As we all reminisced about catching fireflies when we were young, I thought about all the countless times I had chased & caught the sparkling bugs to try to save in a glass jar. Even though we punched holes in the lid & added in some grass & twigs, unfortunately, lightning bugs cannot be saved in a bottle.

So whether it was with all my brothers and sisters when I was a kid, with my own son or grandchildren, or more recently with our grown kids, watching and catching lightning bugs is one of the simplest and most memorable experiences of summer.

If you have lightning bugs in your area, take time this summer to share the sheer joy of them with someone special. Tell your kids or grandkids stories about them when you were a kid or ask your favorite elder about their experiences. Even better, capture those fabulous stories so you can experience them again in the cold of winter.

Wednesday, July 1, 2009

How to Start Your Own Family Stories

When you start working on your own family stories, I do strongly recommend getting a digital recorder, which is small, unobtrusive & fairly inexpensive. I use a Sony ICD-P520, which is less than $50 on Amazon.com. Another nice feature is that you can use the USB to load it to your computer and create CDs. Once you have a recording, you can also transcribe it into a Word document.

If you want to capture stories and folklore from the elderly, I urge you to start right away. You never know when they (or perhaps just their minds) may be suddenly taken away. Whenever you get a group of people together, encourage them to talk about their experiences. If possible, record them talking, but if not, then take notes to expand later.

Keep a writing journal to remind yourself of stories you want them to talk about, or events you recall yourself. Use photos & memorabilia to help them reminisce. That often has a starburst effect - one memory leads to three others and each of them to several more. It is a wonderful way to keep expanding their legacy.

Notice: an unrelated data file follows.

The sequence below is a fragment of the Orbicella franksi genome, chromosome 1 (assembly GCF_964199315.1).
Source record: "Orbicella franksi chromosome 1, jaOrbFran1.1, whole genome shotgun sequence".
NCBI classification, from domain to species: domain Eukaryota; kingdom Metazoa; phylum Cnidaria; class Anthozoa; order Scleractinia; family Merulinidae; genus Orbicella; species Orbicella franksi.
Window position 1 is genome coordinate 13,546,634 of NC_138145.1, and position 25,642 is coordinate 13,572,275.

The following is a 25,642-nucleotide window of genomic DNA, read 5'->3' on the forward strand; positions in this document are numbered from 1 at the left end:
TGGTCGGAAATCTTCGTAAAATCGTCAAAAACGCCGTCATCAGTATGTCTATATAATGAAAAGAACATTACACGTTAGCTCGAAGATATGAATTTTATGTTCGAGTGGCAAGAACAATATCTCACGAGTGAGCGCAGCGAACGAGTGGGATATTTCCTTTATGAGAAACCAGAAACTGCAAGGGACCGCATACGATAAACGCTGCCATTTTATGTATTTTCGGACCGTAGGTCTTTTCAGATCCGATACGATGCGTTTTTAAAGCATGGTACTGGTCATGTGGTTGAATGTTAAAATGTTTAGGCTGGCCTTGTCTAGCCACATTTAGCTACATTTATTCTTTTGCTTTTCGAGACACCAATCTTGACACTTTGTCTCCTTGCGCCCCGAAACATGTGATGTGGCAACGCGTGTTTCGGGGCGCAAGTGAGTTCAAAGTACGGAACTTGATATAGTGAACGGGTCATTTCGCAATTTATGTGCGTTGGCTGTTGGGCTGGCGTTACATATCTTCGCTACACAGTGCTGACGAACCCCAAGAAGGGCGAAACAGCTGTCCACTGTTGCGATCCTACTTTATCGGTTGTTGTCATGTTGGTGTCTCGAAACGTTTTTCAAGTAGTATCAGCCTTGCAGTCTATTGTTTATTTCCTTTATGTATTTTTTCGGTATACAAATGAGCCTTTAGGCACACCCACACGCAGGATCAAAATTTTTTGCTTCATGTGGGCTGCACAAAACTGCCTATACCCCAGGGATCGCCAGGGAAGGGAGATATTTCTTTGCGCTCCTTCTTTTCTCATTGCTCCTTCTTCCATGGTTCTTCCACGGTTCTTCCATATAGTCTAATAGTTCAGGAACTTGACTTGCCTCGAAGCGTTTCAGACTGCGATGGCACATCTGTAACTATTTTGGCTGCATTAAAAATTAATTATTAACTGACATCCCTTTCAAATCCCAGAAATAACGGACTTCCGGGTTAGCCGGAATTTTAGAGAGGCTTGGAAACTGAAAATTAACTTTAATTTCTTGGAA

Here are some of my favorite websites to help you get started. And of course, my book has some excellent ideas on how to capture your family stories. ;-)

Website Resources for Family Historians:

About.com Genealogy website has a list of 50 questions to help on interviews.

Ancestry.com. This website says, “Feel free to print and distribute” a Script for Video or Audio Interviews with Family Members. www.rootsweb.ancestry.com/~lineage/famhist.htm

Author’s website, where you can sign up for a free monthly newsletter (via email) with tips on writing family history.

Association of Personal Historians (APH), which offers an anthology of personal stories.

CookbookPeople.com. Software & Blog to create and print a family cookbook at home.

Cute PDF.com. Download free software so you can share a document as a PDF file without anyone else modifying it. You use it like another printer, then provide the name and location for the file to save.

Cyndi’s List.com. More than 200,000 website links to help with genealogy and family history.

Dr. Wicked.com. This simple-to-use website can help when you want to concentrate on a writing exercise. www.lab.drwicked.com/writeordie.html

Grandparents TLC.com. This site offers “Technology to Help Loving Grandparents Connect with Grandchildren!”

Smithsonian Institute. This booklet in PDF format explains how to get started with interviews, sample questions and additional resources.

Story of My Life.com. Free private website to easily gather all your family stories from friends and family and invite participation from around the world.